The player character is believed to be Nerevarine, as one by one they achieve feats that prophesy dictated would be completed by Nerevar upon his great return. Once the player unites the Houses of Morrowind, the Tribunal becomes wary that the time of their end approached when Nerevar would make them pay for breaking their oaths and yet with Dagoth Ur stealing their power, corrupting their people and amassing his power to take over Morrowind, and then likely the world.

The Tribunal began to place their faith behind the Nerevarine, for with Dagoth in control of the Heart of Lorkhan, if they tried to use their dwindling powers publicly and failed it would disgrace them all. Dagoth Ur stole two of three Tools from the Tribunal with the help of his cult of brainwashed elves but the power lost was only half the Tribual's problem it was also very bad for them publicly to be seen weak enough to be stolen from in the first place and dissidence began to spread.

While Sotha Sil and Amalexia dealt with the fallout Vivec calls the player to his great study to examine him/her, explain the situation and determine if indeed it was Nerevar reincarnated. At the end Vivec was certain that it was in-fact Nerevar and entrusted his Tool to him/her charging them with the monumental task of defeating Dagoth Ur and ending the blight on the land. The Nerevarine would strike the Heart of Lorkhan one final time ending Dagoth Ur's hold on the Dunmar but also ending the Tribunal's power. It is said that this at last fulfilled Nerevar's soul and is strongly implied that that lifetime was the Nerevarine's final reincarnation.


Fate vs Player Agency

As with all Elder Scrolls games, the personality of the Nerevarine is left in the player's hands. However, the options for addressing the title of "Nerevarine" paint a somewhat unique characterization of them. The Nerevarine is only first confirmed as such by Vivec.

The Nerevarine him/herself will have multiple dialogue options, indicating either great honor and revelation at the notion of being the reborn version of Nerevar, not believing the claim and thinking Vivec is just delusional, or just not concerned with whether the claim of reincarnation is true or false. As a result, when the Nerevarine unites the houses, takes on Dagoth-Ur, and eventually the Tribunal themselves, they are acting out of political convince.

There would be no other way for so many doors (both literal and figurative) to be open to a common-birth ex-prisoner without also being a "chosen one". The voices in the player character's head seem to imply that Vivec is right, and they’re the latest in a long line of reincarnations, but similar effects can be achieved through magic, and Vivec is greatly guilt-ridden for going back on his word to Nerevar.

This makes him biased, and as a semi-divine being, his slightest whims may manifest spell-effects, even if he is not consciously trying to invoke them. It is left to the player themselves to decide if "The Nerevarine" is the real reincarnation of Nerevar or not. Even if the Nerevarine is the true reincarnation of Nerevar, they may not know it, and just be going along with the legend for the attached prestige being handed to them.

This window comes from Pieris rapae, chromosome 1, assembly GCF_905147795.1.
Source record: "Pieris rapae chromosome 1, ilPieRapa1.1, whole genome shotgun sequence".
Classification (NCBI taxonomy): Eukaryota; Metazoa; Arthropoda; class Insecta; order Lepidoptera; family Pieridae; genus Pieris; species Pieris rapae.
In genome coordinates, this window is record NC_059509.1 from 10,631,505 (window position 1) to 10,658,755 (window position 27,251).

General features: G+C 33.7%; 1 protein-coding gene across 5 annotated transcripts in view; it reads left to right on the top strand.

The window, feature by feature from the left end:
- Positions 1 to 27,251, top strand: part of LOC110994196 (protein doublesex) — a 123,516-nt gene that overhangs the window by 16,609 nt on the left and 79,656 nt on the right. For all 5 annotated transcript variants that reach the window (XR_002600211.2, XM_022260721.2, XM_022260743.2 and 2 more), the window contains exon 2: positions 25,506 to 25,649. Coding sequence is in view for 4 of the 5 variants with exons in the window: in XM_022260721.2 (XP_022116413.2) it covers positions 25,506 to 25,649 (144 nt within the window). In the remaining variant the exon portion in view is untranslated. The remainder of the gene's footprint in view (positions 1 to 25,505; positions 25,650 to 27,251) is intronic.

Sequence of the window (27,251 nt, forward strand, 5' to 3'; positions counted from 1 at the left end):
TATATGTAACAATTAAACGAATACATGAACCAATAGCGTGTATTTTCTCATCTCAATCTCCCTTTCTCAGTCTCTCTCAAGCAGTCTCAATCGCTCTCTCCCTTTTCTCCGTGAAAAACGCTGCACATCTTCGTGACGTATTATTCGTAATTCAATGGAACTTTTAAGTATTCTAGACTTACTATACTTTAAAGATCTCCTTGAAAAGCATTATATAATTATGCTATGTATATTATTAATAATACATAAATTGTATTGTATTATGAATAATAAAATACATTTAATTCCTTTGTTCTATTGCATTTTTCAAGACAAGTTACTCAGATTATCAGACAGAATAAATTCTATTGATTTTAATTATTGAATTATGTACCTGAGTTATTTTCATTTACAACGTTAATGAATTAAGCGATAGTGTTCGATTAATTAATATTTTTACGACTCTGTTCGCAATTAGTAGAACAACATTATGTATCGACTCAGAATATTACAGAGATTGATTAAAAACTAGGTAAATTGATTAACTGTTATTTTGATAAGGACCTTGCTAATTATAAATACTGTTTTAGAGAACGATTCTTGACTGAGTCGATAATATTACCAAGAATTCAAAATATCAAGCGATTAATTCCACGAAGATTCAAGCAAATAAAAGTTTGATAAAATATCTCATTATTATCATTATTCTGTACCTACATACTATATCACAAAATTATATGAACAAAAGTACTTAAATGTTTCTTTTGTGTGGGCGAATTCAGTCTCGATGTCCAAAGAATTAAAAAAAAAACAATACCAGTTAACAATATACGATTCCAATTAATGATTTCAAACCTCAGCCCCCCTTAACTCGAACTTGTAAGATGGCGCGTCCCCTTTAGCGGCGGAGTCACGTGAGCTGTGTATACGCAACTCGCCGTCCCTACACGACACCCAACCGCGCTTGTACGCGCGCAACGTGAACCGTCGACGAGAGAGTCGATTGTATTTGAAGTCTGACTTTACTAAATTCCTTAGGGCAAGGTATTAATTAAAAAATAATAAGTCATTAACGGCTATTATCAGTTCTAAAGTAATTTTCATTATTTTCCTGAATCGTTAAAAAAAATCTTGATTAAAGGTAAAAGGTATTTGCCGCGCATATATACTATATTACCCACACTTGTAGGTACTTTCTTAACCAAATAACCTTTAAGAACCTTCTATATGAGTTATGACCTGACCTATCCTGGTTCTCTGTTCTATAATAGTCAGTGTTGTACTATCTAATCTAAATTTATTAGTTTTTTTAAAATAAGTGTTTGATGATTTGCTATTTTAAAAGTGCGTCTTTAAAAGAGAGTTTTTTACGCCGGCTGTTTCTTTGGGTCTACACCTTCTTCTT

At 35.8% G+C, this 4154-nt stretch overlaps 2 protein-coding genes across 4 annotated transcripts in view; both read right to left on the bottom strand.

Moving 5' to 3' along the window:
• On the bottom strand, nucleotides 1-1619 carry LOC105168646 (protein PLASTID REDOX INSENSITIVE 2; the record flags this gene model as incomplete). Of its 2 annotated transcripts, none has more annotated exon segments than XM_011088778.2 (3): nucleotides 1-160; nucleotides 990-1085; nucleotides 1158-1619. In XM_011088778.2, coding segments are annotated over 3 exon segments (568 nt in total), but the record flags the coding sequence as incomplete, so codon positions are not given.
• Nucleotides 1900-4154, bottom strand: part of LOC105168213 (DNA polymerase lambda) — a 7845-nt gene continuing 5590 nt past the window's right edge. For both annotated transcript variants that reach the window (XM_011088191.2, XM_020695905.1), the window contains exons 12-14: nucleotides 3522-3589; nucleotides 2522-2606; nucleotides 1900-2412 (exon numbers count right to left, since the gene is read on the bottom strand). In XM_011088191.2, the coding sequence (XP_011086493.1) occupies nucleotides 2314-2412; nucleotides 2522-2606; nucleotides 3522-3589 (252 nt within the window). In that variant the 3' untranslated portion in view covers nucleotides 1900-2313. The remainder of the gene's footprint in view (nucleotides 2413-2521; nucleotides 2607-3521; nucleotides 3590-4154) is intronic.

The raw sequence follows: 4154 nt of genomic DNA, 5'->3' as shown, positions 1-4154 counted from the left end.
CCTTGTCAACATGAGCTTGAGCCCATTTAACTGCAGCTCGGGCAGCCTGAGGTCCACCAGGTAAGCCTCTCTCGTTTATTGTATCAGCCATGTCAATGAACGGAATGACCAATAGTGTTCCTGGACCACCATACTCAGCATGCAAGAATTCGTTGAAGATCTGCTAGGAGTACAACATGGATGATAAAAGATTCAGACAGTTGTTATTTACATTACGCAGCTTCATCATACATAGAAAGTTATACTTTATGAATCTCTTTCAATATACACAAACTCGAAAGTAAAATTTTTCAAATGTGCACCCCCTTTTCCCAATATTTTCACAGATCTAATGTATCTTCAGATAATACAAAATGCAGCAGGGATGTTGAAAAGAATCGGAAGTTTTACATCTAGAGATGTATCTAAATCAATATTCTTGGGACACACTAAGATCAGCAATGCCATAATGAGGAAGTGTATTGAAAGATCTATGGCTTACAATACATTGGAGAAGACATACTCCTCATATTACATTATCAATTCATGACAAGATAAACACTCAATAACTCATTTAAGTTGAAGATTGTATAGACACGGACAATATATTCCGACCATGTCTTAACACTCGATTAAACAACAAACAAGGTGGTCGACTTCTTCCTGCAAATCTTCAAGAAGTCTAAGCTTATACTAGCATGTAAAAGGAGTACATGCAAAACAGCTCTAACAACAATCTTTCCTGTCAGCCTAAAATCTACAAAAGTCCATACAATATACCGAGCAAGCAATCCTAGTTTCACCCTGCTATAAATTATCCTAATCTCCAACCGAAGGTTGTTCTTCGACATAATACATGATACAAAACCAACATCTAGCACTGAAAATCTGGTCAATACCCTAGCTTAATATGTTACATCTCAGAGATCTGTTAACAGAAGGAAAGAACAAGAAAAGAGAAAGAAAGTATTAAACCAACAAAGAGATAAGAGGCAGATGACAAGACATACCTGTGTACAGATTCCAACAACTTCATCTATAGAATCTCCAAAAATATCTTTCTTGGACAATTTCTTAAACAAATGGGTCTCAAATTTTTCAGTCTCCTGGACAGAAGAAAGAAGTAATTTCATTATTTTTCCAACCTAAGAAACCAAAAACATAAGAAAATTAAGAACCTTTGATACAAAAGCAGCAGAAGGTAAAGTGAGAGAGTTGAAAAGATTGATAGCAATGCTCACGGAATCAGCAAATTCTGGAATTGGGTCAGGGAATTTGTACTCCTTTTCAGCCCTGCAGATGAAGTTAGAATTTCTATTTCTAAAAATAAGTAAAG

Because of this ambiguity, the Nerevarine can range from Messiah to con-artist, and anything in-between.


During the events of the Elder Scrolls IV: Oblivion, a common rumor of the locals is that the Nerevarine has united the Houses of Morrowind, and is currently the de-facto leader after the destruction of the Tribunal. Although the Nerevarine holds no legitimate legal power, their actions at the very least would make them a Paragon of the Dunmer, even if they are a con-artist.

Moreover, one of the patron Daedra of Morrowind, Boethiah, pulled a similar con by impersonating the demi-god Trinimac, and is worshiped for using a con to teach the Dunmer about not giving into false hope, even by so-called divine sources. It is unclear if the Nerevarine is still alive during the events of Elder Scrolls V: Skyrim, as non-eleven races and Orsimer do not live that long, unless they are very adept wizards.

However, the expansion Dragonborn re-introduces the Dunmer wizard, Neloth, who refers to his house working with the Nerevarine to restore Morrowind after the eruption of the Red Mountain. Neloth's comments referring to the Nerevarine in the past tense, could mean either that they have died off or just be referring to past events. As the Nerevarine is not strictly canonically Dunmer or a mage by necessity, the game has no way of confirming their continued life 200+ years after the events of Morrowind.

However, as of the events of Oblivion, just six years after the events of Morrowind, the Nerevarine is still alive and helping re-establish stability after the major political upheaval of the Tribunal.



  • In The Elder Scrolls V: Dragonborn, Neloth seemingly confirms the Nerevarine to be male, but former employee Michael Kirkbride later said, "That line was a mistake a designer made in haste. Consider it a glitch."